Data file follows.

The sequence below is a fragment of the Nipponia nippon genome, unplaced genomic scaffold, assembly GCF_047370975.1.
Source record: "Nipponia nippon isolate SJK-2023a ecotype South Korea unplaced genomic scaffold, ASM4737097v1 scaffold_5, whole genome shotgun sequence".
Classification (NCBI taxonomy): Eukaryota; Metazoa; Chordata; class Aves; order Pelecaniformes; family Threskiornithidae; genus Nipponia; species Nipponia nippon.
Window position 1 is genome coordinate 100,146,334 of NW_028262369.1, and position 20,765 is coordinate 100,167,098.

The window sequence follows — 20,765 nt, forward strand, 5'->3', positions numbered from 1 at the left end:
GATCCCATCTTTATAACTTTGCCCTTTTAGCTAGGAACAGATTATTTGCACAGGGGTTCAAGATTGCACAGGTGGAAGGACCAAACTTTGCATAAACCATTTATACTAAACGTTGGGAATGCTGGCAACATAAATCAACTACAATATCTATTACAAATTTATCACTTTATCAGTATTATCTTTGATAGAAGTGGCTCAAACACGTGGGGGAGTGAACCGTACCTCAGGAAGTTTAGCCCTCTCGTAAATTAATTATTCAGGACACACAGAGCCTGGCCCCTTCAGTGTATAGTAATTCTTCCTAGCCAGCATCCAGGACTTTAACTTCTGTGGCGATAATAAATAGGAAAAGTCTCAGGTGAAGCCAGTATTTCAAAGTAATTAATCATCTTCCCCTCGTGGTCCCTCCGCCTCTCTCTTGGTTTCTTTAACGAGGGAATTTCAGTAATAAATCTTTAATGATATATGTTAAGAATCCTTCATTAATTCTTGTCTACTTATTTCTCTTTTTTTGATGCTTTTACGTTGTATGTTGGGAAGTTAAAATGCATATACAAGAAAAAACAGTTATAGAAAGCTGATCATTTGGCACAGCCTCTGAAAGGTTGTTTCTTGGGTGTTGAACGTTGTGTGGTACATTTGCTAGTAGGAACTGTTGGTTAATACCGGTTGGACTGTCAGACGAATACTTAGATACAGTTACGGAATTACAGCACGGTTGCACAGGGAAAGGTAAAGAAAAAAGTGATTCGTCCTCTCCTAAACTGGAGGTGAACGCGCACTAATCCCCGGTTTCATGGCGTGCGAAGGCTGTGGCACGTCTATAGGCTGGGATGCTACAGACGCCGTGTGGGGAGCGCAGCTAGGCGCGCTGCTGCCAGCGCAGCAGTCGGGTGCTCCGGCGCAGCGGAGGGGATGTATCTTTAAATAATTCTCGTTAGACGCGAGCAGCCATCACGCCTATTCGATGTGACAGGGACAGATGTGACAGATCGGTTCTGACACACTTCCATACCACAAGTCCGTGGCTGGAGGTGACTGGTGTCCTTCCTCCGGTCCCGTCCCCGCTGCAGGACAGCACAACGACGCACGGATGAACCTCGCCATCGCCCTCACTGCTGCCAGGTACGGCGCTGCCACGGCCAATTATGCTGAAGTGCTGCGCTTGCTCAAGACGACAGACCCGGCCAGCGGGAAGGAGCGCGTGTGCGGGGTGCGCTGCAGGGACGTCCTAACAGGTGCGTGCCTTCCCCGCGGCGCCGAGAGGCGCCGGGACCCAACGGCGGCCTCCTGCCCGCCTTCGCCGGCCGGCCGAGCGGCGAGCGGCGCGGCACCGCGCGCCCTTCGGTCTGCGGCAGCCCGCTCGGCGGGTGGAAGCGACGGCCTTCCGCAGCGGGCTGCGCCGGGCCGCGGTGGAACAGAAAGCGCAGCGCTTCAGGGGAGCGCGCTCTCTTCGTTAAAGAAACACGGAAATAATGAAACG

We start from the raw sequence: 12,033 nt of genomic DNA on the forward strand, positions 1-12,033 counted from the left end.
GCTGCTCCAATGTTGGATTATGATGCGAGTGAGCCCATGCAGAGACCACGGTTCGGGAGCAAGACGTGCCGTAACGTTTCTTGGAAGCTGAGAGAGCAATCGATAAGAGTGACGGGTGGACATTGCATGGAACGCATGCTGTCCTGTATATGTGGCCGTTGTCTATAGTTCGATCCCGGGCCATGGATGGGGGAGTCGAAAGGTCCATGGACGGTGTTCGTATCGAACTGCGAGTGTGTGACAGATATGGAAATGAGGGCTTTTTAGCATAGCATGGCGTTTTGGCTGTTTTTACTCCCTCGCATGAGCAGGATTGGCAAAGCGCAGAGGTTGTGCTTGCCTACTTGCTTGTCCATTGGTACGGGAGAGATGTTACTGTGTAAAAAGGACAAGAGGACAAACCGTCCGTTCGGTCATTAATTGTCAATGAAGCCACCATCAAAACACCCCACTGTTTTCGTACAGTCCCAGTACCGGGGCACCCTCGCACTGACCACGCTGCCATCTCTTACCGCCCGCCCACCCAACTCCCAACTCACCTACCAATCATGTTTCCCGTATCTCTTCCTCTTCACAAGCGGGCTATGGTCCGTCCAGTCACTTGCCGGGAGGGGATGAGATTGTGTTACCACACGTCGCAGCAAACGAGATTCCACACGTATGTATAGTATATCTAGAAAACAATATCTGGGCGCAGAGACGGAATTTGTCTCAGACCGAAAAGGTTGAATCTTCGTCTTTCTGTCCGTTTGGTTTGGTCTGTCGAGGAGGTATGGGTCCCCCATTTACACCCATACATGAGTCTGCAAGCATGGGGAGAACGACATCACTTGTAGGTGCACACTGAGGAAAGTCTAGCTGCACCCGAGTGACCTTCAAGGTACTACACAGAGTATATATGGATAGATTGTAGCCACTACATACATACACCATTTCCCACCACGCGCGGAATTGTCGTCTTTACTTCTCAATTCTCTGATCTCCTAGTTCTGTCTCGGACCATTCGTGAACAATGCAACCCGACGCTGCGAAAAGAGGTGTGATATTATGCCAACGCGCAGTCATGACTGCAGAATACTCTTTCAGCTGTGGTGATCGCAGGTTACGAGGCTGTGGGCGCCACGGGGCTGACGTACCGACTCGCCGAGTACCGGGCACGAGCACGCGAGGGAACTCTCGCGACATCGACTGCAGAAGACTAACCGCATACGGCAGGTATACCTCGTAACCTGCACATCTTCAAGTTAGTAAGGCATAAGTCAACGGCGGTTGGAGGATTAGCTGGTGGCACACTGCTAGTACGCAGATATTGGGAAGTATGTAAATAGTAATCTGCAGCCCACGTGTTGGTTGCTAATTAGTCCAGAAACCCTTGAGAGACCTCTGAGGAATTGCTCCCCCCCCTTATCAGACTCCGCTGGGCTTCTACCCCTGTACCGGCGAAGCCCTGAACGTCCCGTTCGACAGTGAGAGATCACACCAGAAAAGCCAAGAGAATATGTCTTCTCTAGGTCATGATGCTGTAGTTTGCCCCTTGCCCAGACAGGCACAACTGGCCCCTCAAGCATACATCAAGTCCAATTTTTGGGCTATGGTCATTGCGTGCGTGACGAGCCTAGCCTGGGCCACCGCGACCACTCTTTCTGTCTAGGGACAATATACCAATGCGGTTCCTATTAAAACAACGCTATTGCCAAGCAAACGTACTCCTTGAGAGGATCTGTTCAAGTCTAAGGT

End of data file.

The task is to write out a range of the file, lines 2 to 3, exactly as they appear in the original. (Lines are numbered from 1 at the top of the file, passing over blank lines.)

Source record: "Nipponia nippon isolate SJK-2023a ecotype South Korea unplaced genomic scaffold, ASM4737097v1 scaffold_5, whole genome shotgun sequence".
Classification (NCBI taxonomy): Eukaryota; Metazoa; Chordata; class Aves; order Pelecaniformes; family Threskiornithidae; genus Nipponia; species Nipponia nippon.